EBRD projects Georgian economy to grow 8% in 2022
The European Bank for Reconstruction and Development (EBRD) has raised Georgia's economic growth forecast for 2022.
According to the organization, economic growth this year will reach 8%, which is 5 percentage points higher than the previous forecast. By 2023, economic growth is projected at 5%.
"In the first 7 months of 2022, Georgia had a fairly strong economic growth at the level of 10.3%. The recovery of the tourism sector continued, and the sector's revenues recovered to 80% of the pre-pandemic level of 2019.
Double-digit growth was also recorded in a number of other sectors, including energy, transport and manufacturing.
The influx of Russian enterprises and ICT specialists to Georgia, as well as their remittances, also helped the tourism and services sectors.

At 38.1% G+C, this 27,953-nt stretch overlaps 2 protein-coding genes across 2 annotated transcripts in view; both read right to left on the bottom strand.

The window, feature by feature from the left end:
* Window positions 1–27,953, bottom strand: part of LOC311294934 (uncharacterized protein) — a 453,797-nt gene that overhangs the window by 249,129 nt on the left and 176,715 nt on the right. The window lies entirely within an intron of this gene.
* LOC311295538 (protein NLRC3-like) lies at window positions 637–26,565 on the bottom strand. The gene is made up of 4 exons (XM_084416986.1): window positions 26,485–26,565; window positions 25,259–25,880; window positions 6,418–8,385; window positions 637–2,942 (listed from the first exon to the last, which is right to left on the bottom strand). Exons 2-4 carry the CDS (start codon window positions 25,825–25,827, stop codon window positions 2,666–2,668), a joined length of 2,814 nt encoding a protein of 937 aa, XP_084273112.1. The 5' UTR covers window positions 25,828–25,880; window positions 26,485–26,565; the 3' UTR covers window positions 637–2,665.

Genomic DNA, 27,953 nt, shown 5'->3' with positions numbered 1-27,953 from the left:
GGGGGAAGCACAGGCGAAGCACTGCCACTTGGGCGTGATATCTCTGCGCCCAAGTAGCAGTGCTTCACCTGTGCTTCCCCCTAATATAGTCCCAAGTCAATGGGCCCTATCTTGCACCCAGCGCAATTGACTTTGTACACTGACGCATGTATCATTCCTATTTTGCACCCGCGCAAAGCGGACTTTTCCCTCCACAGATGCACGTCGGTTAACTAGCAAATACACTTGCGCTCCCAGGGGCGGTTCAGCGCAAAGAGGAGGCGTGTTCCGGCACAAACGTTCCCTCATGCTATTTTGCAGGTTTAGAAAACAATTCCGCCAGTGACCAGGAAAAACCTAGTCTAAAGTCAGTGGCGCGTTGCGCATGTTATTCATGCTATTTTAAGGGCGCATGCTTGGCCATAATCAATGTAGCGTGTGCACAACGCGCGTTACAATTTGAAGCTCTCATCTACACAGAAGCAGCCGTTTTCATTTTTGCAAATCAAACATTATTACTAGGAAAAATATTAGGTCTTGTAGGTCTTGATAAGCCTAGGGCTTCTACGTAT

At the same time, the trade deficit increased as import and export levels increased by 30%. However, the growing inflow of foreign currency was enough to cover this deficit, which ultimately contributed to the strengthening of the GEL in the first half of the year. This had a positive effect on Georgia's reserves.
The strengthening of the GEL reduced the impact of rising prices for imported goods, which resulted in a decrease in inflation from 12.5% to 10.9%. As a result, the National Bank managed to keep the refinancing rate unchanged at 11%.
In conditions of high geopolitical uncertainty, the government was able to sign the IMF program for $280 million. Georgia's GDP is expected to grow by 8% in 2022, the negative consequences of the ongoing war in Ukraine have not materialized.
However, a relatively more stable economic growth of 5% is forecast for 2023. The risks are still high and there is a threat of negative external shocks", the EBRD writes.
Together with Georgia, the EBRD raised the growth forecast in Armenia to 8%; at the same time, Azerbaijan's forecast has not changed and still stands at 4.5%.
The bank raised its forecast for economic growth in Turkey to 4.5%, which is 2.5 percentage points higher than the previous forecast. In Ukraine, the EBRD predicts a 30 percent recession. In Russia, the economy is expected to decline by 5%, in Belarus – by 5.5%.